Social responsibility in science: former MRC chief sets out vision

A former chief executive of the Medical Research Council will this week set out his vision of how scientists can best fulfil their social responsibility

November 18, 2014

Sir George Radda fled his native Hungary when the Russians invaded in 1956. He went on to forge a distinguished research career in the UK, ran the MRC from 1996 to 2004 and is now chairman of the Biomedical Research Council in Singapore as well as emeritus professor in molecular cardiology at the University of Oxford.

On 20 November, he will deliver the second “Science and Civilisation” lecture organised by the Council for At-Risk Academics. The lectures commemorate Albert Einstein’s speech at the Royal Albert Hall on 5 October 1933, which launched what became Cara with an appeal to “resist the powers which threaten to suppress intellectual and individual freedom”.

In “Biomedical Knowledge in the Service of Man: Social Responsibility of the Scientist”, Sir George will, he told Times Higher Education, look back over his own career and the long history of debates about basic and applied science.

He will point out that already in 1939, John Desmond Bernal argued that “science has ceased to be the occupation of curious gentlemen or of ingenious minds supported by wealthy patrons, and has become an industry supported by large industrial monopolies and by the state”. This was obviously even more true today, so how far was there any continuing validity in “the post-war US model” of scientific research, that one should “get together outstanding people and let them get on with it” without any overt consideration of public responsibility?

Sir George will describe his own experiences of setting up the UK Biobank, which now has data from half a million participants, but which “drew huge fire from parliamentary committees for wasting £70 million. Yet it has now proved highly successful. People without the vision can get in the way.” He will also consider “why Singapore is such a success in biomedical research”.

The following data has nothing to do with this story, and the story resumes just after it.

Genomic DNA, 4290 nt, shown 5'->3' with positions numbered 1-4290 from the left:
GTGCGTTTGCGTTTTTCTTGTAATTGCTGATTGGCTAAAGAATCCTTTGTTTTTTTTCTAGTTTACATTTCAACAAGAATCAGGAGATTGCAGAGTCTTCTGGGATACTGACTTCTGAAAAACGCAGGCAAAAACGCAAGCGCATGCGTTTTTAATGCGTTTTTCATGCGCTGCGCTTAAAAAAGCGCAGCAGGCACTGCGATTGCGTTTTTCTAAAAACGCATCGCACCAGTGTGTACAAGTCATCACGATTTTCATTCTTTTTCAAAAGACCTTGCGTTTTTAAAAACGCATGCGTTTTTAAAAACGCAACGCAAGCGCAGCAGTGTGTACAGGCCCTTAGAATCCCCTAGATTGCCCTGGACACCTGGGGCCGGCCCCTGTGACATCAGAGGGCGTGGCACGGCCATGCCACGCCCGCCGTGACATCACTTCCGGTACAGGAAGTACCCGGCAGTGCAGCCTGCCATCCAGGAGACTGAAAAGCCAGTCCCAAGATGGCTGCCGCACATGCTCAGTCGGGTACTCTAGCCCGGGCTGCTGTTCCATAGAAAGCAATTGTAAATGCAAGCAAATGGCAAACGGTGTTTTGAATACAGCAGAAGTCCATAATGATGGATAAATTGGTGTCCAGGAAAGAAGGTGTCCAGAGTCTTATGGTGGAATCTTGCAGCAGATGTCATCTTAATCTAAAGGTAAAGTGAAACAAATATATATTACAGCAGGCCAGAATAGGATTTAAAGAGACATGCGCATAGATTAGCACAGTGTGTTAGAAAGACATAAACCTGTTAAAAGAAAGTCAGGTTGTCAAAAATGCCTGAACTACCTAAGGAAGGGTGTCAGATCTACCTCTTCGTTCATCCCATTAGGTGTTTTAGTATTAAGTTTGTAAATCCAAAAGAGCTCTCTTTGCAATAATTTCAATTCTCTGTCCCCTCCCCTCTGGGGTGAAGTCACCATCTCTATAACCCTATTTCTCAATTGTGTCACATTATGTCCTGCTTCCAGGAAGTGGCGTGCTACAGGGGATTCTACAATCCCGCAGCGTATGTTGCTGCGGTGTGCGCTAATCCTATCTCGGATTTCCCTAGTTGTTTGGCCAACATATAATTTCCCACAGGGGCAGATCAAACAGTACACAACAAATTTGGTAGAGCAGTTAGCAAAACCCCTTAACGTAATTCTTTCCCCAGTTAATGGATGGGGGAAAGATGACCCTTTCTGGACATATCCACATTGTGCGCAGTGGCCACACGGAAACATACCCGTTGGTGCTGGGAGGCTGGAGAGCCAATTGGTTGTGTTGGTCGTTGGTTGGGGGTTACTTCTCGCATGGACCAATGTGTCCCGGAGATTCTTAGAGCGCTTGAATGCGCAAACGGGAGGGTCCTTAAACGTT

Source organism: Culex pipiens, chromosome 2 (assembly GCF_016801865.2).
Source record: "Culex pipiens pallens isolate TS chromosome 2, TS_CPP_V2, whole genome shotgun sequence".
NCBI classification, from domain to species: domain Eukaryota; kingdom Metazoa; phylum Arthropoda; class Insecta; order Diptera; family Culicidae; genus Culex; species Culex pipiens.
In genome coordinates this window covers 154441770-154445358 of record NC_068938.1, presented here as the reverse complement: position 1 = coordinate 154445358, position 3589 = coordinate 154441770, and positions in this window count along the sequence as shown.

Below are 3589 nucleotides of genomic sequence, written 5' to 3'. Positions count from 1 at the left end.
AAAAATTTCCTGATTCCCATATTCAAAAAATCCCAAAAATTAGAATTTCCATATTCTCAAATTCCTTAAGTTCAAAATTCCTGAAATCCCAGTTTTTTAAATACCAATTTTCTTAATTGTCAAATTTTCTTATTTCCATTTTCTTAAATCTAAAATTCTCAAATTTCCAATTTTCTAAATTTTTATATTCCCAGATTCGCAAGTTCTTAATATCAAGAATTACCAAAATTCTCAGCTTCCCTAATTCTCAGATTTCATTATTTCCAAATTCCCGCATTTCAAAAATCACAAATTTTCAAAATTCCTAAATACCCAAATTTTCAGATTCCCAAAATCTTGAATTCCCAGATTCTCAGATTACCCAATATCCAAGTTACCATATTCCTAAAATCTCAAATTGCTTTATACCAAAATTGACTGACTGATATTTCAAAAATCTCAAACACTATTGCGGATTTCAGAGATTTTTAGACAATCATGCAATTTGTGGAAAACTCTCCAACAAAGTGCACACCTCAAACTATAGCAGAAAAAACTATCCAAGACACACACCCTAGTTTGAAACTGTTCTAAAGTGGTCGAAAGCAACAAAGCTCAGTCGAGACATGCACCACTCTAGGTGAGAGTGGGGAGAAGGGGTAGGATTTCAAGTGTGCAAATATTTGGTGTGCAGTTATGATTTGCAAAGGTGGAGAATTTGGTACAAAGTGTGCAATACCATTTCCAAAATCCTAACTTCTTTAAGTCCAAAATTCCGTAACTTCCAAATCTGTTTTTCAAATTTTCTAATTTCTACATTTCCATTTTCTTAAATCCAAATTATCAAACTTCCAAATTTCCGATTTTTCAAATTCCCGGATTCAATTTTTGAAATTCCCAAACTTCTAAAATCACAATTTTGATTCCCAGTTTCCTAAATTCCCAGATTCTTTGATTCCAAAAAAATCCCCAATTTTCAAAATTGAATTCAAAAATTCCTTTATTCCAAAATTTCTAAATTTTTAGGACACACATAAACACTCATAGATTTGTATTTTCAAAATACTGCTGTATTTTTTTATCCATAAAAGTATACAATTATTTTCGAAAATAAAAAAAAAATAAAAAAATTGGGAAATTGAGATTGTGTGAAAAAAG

Although he acknowledged “there are still some who believe you have to give scientists what they want” and that “‘pathways to impact’ inhibit creativity”, Sir George said he was “totally opposed to such ideas”. In reality, he explained, “geniuses are always a small minority” and “99 per cent of scientists are doing incremental work”. We need to accept that “not all scientists are so brilliant they will make major breakthroughs without thinking about their social responsibilities”.

matthew.reisz@tesglobal.com

You've reached your article limit

Register to continue

Registration is free and only takes a moment. Once registered you can read a total of 6 articles each month, plus:

  • Sign up for the editor's highlights
  • Receive World University Rankings news first
  • Get job alerts, shortlist jobs and save job searches
  • Participate in reader discussions and post comments
Register

Have your say

Log in or register to post comments

Featured Jobs

PhD Fellow in Machine Learning

Norwegian University Of Science & Technology -ntnu

Research Development Strategist

University Of Technology Sydney (uts)

PhD Positions in Theoretical Condensed Matter

Norwegian University Of Science & Technology -ntnu

Deputy Director, Research Operations and Management

University Of Technology Sydney (uts)
See all jobs

Most Commented

Doctoral study can seem like a 24-7 endeavour, but don't ignore these other opportunities, advise Robert MacIntosh and Kevin O'Gorman

Matthew Brazier illustration (9 February 2017)

How do you defeat Nazis and liars? Focus on the people in earshot, says eminent Holocaust scholar Deborah Lipstadt

Improvement, performance, rankings, success

Phil Baty sets out why the World University Rankings are here to stay – and why that's a good thing

Warwick vice-chancellor Stuart Croft on why his university reluctantly joined the ‘flawed’ teaching excellence framework

people dressed in game of thrones costume

Old Germanic languages are back in vogue, but what value are they to a modern-day graduate? Alice Durrans writes